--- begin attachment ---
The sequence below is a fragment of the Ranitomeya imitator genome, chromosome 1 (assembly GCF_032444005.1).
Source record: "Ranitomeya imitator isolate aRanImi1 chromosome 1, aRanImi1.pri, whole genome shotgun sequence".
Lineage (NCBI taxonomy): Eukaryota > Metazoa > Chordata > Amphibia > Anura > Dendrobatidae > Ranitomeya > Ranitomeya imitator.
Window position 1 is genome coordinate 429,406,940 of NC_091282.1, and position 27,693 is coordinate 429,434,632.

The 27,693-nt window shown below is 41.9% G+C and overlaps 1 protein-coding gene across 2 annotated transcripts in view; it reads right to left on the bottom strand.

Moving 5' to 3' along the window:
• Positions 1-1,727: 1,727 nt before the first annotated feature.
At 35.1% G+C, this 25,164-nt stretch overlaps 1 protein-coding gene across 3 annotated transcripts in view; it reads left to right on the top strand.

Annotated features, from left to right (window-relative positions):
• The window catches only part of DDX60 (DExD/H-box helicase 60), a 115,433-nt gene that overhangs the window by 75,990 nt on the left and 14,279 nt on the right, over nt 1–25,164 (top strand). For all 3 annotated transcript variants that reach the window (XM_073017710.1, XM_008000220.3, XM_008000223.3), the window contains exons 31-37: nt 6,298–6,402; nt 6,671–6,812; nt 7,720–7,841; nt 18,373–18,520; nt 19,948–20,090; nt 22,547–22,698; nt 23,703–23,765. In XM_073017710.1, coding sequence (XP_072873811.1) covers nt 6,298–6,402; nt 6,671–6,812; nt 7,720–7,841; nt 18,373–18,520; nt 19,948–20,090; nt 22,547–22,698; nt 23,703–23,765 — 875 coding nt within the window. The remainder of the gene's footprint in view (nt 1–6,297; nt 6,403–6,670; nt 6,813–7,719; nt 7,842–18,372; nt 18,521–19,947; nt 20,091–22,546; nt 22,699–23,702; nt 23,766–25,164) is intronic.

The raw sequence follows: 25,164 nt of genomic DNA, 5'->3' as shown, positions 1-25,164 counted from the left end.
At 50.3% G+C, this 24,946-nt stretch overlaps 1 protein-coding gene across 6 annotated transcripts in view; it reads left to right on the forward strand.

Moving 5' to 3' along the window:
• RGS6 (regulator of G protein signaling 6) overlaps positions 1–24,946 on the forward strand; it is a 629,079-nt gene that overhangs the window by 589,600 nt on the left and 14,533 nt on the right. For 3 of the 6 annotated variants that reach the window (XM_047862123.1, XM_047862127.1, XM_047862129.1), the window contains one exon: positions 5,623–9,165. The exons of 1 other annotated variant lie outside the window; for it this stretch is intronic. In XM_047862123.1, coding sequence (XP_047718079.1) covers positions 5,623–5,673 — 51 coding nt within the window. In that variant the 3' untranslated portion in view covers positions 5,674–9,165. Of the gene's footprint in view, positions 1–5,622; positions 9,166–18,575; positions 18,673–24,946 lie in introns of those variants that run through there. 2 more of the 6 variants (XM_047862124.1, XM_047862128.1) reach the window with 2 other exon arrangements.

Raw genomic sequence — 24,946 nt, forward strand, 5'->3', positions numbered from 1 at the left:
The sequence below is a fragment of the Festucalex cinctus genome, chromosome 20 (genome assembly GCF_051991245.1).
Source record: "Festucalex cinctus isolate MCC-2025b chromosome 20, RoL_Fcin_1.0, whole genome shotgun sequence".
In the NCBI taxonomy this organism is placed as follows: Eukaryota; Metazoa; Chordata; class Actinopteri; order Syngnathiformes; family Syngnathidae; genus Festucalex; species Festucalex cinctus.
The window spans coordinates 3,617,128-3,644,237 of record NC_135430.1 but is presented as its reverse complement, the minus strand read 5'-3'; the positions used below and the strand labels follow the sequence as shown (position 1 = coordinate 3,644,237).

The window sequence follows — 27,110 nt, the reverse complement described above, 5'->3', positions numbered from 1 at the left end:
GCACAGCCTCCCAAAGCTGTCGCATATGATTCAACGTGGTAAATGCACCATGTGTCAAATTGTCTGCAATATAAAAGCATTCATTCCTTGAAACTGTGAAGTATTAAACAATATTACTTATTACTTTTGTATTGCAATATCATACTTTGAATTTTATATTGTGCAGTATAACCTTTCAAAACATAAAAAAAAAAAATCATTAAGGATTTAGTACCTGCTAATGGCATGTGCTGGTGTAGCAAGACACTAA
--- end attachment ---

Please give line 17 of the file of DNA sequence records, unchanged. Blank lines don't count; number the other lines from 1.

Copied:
Source record: "Festucalex cinctus isolate MCC-2025b chromosome 20, RoL_Fcin_1.0, whole genome shotgun sequence".